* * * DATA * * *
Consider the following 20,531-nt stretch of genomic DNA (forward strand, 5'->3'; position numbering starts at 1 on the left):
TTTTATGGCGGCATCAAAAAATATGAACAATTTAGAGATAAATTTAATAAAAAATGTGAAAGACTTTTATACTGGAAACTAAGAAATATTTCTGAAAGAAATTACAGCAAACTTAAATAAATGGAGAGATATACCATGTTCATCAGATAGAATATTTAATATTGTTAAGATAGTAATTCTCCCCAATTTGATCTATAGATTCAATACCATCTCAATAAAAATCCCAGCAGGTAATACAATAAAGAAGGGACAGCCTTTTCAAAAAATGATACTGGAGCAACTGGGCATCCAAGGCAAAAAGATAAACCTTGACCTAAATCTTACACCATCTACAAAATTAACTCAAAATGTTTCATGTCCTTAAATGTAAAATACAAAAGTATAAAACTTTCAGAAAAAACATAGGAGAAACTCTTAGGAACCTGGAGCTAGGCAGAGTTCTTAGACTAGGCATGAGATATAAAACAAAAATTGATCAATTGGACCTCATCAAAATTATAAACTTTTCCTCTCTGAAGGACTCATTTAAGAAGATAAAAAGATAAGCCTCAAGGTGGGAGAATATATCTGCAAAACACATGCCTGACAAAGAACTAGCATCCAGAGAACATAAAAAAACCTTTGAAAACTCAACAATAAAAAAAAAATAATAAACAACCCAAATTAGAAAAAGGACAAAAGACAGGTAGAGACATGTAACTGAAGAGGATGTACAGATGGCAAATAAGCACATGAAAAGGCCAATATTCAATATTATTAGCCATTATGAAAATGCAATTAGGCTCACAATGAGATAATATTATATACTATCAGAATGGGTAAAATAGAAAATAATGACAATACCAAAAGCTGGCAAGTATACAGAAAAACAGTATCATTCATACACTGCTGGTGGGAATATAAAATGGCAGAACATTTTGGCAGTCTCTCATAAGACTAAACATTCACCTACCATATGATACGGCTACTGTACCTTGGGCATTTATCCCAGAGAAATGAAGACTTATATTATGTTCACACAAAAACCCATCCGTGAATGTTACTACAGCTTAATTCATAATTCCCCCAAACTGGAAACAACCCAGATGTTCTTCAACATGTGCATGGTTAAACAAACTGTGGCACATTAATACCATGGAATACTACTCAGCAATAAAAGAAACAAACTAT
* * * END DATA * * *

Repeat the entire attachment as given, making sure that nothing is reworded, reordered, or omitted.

Consider the following 20,531-nt stretch of genomic DNA (forward strand, 5'->3'; position numbering starts at 1 on the left):
TTTTATGGCGGCATCAAAAAATATGAACAATTTAGAGATAAATTTAATAAAAAATGTGAAAGACTTTTATACTGGAAACTAAGAAATATTTCTGAAAGAAATTACAGCAAACTTAAATAAATGGAGAGATATACCATGTTCATCAGATAGAATATTTAATATTGTTAAGATAGTAATTCTCCCCAATTTGATCTATAGATTCAATACCATCTCAATAAAAATCCCAGCAGGTAATACAATAAAGAAGGGACAGCCTTTTCAAAAAATGATACTGGAGCAACTGGGCATCCAAGGCAAAAAGATAAACCTTGACCTAAATCTTACACCATCTACAAAATTAACTCAAAATGTTTCATGTCCTTAAATGTAAAATACAAAAGTATAAAACTTTCAGAAAAAACATAGGAGAAACTCTTAGGAACCTGGAGCTAGGCAGAGTTCTTAGACTAGGCATGAGATATAAAACAAAAATTGATCAATTGGACCTCATCAAAATTATAAACTTTTCCTCTCTGAAGGACTCATTTAAGAAGATAAAAAGATAAGCCTCAAGGTGGGAGAATATATCTGCAAAACACATGCCTGACAAAGAACTAGCATCCAGAGAACATAAAAAAACCTTTGAAAACTCAACAATAAAAAAAAAATAATAAACAACCCAAATTAGAAAAAGGACAAAAGACAGGTAGAGACATGTAACTGAAGAGGATGTACAGATGGCAAATAAGCACATGAAAAGGCCAATATTCAATATTATTAGCCATTATGAAAATGCAATTAGGCTCACAATGAGATAATATTATATACTATCAGAATGGGTAAAATAGAAAATAATGACAATACCAAAAGCTGGCAAGTATACAGAAAAACAGTATCATTCATACACTGCTGGTGGGAATATAAAATGGCAGAACATTTTGGCAGTCTCTCATAAGACTAAACATTCACCTACCATATGATACGGCTACTGTACCTTGGGCATTTATCCCAGAGAAATGAAGACTTATATTATGTTCACACAAAAACCCATCCGTGAATGTTACTACAGCTTAATTCATAATTCCCCCAAACTGGAAACAACCCAGATGTTCTTCAACATGTGCATGGTTAAACAAACTGTGGCACATTAATACCATGGAATACTACTCAGCAATAAAAGAAACAAACTAT